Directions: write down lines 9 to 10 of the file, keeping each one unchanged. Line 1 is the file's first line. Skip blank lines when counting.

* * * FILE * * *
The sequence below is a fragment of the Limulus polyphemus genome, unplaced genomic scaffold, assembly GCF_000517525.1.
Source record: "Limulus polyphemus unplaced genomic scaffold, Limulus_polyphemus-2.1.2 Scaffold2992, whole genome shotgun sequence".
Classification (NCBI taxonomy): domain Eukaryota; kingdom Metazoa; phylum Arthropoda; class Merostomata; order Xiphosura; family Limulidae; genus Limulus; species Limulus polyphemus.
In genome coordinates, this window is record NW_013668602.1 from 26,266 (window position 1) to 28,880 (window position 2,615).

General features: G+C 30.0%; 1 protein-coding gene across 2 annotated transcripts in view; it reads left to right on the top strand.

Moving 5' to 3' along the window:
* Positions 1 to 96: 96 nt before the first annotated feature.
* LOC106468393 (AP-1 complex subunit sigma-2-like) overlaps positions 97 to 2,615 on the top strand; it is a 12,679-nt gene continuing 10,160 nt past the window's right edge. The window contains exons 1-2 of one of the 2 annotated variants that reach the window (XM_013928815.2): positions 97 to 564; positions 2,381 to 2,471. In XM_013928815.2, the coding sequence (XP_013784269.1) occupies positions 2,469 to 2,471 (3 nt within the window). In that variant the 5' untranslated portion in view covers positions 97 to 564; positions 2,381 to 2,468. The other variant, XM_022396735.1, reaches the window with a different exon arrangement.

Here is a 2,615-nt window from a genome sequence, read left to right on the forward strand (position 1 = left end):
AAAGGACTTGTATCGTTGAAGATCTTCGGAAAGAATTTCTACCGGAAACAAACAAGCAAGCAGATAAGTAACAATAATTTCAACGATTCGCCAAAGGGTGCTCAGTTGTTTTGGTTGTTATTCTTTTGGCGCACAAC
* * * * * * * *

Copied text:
Here is a 2,615-nt window from a genome sequence, read left to right on the forward strand (position 1 = left end):
AAAGGACTTGTATCGTTGAAGATCTTCGGAAAGAATTTCTACCGGAAACAAACAAGCAAGCAGATAAGTAACAATAATTTCAACGATTCGCCAAAGGGTGCTCAGTTGTTTTGGTTGTTATTCTTTTGGCGCACAAC